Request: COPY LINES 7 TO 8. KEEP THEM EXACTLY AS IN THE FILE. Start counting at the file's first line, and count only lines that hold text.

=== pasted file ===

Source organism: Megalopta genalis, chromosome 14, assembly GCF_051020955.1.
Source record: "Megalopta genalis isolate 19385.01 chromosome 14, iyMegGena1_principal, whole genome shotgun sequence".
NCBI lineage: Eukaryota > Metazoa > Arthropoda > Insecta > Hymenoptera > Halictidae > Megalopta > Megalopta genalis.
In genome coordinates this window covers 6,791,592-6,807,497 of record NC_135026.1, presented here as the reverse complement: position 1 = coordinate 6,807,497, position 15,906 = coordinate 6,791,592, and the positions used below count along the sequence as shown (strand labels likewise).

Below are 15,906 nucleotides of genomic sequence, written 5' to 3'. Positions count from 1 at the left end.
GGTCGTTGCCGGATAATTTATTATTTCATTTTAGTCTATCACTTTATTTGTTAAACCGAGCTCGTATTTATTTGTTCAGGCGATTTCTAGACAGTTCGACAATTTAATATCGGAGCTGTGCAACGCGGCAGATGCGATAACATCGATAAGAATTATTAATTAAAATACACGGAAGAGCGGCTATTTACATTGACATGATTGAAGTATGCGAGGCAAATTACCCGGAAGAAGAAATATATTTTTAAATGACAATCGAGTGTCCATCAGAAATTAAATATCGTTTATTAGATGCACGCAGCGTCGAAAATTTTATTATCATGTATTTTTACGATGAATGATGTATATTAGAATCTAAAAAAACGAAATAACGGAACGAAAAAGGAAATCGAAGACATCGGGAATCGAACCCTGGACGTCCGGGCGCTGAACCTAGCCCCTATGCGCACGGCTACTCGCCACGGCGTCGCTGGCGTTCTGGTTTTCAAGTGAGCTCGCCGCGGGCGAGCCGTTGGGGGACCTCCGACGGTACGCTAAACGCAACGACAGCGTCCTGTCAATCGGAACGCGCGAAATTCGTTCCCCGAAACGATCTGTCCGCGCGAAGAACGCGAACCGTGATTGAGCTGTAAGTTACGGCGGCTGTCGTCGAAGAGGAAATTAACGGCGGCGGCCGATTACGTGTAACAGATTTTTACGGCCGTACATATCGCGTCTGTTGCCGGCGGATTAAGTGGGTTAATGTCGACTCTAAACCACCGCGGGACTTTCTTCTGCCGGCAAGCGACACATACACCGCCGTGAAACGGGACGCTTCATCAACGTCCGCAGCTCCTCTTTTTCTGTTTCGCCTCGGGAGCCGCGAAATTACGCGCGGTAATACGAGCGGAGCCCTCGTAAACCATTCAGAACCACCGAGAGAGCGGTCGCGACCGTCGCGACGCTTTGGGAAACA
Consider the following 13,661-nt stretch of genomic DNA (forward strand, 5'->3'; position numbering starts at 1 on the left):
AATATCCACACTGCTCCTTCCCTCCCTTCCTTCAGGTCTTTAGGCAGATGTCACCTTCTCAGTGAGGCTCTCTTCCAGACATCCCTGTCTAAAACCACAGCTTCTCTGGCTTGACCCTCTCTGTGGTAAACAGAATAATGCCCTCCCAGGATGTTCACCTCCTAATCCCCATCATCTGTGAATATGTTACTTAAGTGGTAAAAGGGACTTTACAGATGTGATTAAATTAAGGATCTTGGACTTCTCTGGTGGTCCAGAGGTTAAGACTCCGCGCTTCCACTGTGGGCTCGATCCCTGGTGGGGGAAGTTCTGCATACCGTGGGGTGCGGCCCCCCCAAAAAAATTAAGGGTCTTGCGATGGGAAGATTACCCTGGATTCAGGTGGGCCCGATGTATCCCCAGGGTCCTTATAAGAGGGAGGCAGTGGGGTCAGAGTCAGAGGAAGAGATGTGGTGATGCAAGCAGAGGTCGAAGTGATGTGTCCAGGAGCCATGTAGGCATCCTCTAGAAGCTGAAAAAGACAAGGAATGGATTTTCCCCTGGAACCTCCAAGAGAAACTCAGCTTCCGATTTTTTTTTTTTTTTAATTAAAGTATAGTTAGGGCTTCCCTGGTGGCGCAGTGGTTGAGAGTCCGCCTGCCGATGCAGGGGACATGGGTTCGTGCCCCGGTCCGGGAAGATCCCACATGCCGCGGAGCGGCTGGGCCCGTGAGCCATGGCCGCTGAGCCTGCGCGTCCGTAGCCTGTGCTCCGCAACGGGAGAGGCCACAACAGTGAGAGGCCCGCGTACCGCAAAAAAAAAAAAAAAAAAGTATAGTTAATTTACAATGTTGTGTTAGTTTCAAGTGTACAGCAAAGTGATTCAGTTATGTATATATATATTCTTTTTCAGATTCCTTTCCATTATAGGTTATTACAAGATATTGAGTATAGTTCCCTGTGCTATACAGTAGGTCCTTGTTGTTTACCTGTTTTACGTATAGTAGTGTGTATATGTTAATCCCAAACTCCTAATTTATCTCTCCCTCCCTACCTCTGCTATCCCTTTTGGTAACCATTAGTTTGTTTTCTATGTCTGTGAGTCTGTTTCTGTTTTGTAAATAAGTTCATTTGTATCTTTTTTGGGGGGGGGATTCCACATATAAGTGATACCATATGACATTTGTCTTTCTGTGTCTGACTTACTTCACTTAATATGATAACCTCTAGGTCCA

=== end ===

Consider the following 13,661-nt stretch of genomic DNA (forward strand, 5'->3'; position numbering starts at 1 on the left):
AATATCCACACTGCTCCTTCCCTCCCTTCCTTCAGGTCTTTAGGCAGATGTCACCTTCTCAGTGAGGCTCTCTTCCAGACATCCCTGTCTAAAACCACAGCTTCTCTGGCTTGACCCTCTCTGTGGTAAACAGAATAATGCCCTCCCAGGATGTTCACCTCCTAATCCCCATCATCTGTGAATATGTTACTTAAGTGGTAAAAGGGACTTTACAGATGTGATTAAATTAAGGATCTTGGACTTCTCTGGTGGTCCAGAGGTTAAGACTCCGCGCTTCCACTGTGGGCTCGATCCCTGGTGGGGGAAGTTCTGCATACCGTGGGGTGCGGCCCCCCCAAAAAAATTAAGGGTCTTGCGATGGGAAGATTACCCTGGATTCAGGTGGGCCCGATGTATCCCCAGGGTCCTTATAAGAGGGAGGCAGTGGGGTCAGAGTCAGAGGAAGAGATGTGGTGATGCAAGCAGAGGTCGAAGTGATGTGTCCAGGAGCCATGTAGGCATCCTCTAGAAGCTGAAAAAGACAAGGAATGGATTTTCCCCTGGAACCTCCAAGAGAAACTCAGCTTCCGATTTTTTTTTTTTTTTAATTAAAGTATAGTTAGGGCTTCCCTGGTGGCGCAGTGGTTGAGAGTCCGCCTGCCGATGCAGGGGACATGGGTTCGTGCCCCGGTCCGGGAAGATCCCACATGCCGCGGAGCGGCTGGGCCCGTGAGCCATGGCCGCTGAGCCTGCGCGTCCGTAGCCTGTGCTCCGCAACGGGAGAGGCCACAACAGTGAGAGGCCCGCGTACCGCAAAAAAAAAAAAAAAAAAGTATAGTTAATTTACAATGTTGTGTTAGTTTCAAGTGTACAGCAAAGTGATTCAGTTATGTATATATATATTCTTTTTCAGATTCCTTTCCATTATAGGTTATTACAAGATATTGAGTATAGTTCCCTGTGCTATACAGTAGGTCCTTGTTGTTTACCTGTTTTACGTATAGTAGTGTGTATATGTTAATCCCAAACTCCTAATTTATCTCTCCCTCCCTACCTCTGCTATCCCTTTTGGTAACCATTAGTTTGTTTTCTATGTCTGTGAGTCTGTTTCTGTTTTGTAAATAAGTTCATTTGTATCTTTTTTGGGGGGGGGATTCCACATATAAGTGATACCATATGACATTTGTCTTTCTGTGTCTGACTTACTTCACTTAATATGATAACCTCTAGGTCCA